CBO, NASA and White House add to growing infographics trend
- By Alice Lipowicz
- Apr 19, 2012
It did not take long for the Congressional Budget Office’s new infographics of federal budget trends to circulate around the Web. Within two days the CBO infographics were pinned on at least a half a dozen Pinterest social network bulletin boards.
The CBO’s release of three bold new data visualization images on April 17 is part of a growing trend of infographic popularity affecting federal agencies and the Web in general. As one example of that, the rapid growth of Pinterest, which is a network of bulletin boards displaying user-selected images, is being viewed as an example of huge interest in graphics and other images.
NASA recently used infographics extensively in its open government 2.0 plan and the U.S. Census developed an infographic to highlight major changes in the nation’s demographics from the 1940 census to the present.
The White House, Social Security Administration, Federal Communications Commission and U.S. Administration for International Development all have published infographics on the Web in recent months, according to USA.gov.
But some of the federal agencies still may be experiencing a learning curve when it comes to visualizing data. While the CBO’s colorful interpretative images were spread around the Web and on Pinterest, a representative of the Sunlight Foundation watchdog group said the federal agency still has to improve its graphic presentation and to utilize best practices applied by other designers to make its data more clear.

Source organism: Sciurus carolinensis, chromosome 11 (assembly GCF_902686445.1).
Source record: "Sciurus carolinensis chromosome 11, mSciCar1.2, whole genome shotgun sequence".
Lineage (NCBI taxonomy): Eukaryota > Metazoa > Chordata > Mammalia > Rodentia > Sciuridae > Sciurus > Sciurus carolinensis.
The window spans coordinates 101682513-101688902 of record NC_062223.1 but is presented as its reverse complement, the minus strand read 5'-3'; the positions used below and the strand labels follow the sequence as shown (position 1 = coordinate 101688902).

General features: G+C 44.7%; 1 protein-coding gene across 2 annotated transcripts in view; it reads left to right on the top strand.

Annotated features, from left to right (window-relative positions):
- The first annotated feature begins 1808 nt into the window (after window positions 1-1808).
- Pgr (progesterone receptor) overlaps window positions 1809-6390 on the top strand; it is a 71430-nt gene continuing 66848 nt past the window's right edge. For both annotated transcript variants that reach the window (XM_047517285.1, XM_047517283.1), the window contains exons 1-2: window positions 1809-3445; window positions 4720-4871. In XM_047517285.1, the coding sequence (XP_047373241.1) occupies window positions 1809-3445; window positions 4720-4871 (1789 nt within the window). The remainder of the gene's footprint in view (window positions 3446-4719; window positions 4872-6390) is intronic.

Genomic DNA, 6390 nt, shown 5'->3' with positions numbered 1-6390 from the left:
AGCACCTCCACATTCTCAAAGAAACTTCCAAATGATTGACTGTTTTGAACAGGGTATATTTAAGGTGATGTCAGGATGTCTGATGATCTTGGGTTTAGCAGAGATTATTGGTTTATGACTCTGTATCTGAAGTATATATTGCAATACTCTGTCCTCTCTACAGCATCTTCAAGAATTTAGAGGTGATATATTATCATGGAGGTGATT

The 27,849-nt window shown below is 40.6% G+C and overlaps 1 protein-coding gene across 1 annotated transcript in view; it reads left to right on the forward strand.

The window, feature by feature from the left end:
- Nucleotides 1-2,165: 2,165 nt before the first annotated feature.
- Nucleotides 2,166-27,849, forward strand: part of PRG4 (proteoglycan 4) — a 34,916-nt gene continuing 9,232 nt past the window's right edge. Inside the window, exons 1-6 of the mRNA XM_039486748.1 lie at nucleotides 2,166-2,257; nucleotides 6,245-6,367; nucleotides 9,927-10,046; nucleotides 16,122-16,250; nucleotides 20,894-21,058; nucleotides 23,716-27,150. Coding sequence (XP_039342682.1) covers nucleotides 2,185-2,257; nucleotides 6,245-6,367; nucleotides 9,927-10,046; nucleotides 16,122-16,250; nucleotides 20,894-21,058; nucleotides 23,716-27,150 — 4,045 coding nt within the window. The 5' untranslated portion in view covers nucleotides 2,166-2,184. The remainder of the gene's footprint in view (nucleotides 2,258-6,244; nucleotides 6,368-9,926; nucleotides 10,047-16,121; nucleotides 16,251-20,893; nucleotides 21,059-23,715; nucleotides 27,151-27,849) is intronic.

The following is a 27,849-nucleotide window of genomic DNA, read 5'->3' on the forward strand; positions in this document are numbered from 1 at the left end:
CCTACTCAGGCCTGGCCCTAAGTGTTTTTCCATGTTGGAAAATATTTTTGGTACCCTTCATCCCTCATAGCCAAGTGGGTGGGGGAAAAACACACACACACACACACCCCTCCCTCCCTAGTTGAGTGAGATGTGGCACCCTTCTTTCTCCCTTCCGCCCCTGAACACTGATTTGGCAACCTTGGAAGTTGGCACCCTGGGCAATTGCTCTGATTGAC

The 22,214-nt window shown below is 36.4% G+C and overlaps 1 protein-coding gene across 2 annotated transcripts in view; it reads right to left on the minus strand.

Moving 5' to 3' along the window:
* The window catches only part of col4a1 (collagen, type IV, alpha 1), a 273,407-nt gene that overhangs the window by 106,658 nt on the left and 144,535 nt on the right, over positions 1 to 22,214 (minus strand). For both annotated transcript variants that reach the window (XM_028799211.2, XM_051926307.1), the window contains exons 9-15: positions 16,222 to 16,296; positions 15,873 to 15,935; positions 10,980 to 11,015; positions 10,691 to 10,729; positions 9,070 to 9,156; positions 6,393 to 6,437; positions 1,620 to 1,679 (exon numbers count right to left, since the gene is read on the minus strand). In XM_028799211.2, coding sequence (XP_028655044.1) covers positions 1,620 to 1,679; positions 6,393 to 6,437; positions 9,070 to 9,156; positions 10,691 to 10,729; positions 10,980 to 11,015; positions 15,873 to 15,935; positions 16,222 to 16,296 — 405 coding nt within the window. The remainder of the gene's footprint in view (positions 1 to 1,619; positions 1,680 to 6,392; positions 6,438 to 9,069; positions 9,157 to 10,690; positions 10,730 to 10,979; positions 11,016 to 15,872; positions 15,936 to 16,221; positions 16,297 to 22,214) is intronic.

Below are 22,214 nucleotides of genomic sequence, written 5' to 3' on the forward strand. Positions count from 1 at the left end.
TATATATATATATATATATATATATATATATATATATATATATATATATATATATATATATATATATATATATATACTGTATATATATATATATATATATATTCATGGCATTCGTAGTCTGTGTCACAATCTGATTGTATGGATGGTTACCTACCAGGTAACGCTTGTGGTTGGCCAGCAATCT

“Two days ago the CBO released some new infographics about the Federal Budget in an attempt to show where revenues come from and where they are spent. Their undertaking, although valiant, falls a little flat,” Ali Felski, creative director for the Sunlight Foundation, wrote on the group’s blog on April 19. “Where these infographics go wrong is in their non-use of common graphics to represent the information more clearly and their lack of common design practices.”
Despite the shortcomings, more and more federal agencies are likely to be using infographics. According to Google Trends, the term “infographic” began rising in popularity on the Web in recent years and was searched roughly seven times more often in 2011 than in 2009.
“The idea of sharing large amounts of complex data in a friendly, visual manner is not new. However, the rise of infographic popularity on the Internet is astounding,” wrote Mike Supple Jr., senior social media manager for Milestone Insights Inc., in a recent blog entry.
The CBO released its first infographic on the federal budget in December 2011. The three additional images highlight information including the sharp growth in Medicare and Medicaid spending and the heavy reliance on individual income taxes to fund the federal government.
Other recent CBO data visualizations include infographics on the Troubled Asset Relief Program, Social Security and an outlook on the budget and the economy.
CBO officials were not immediately available for comment about the design issues for the recent infographics.
Alice Lipowicz is a staff writer covering government 2.0, homeland security and other IT policies for Federal Computer Week.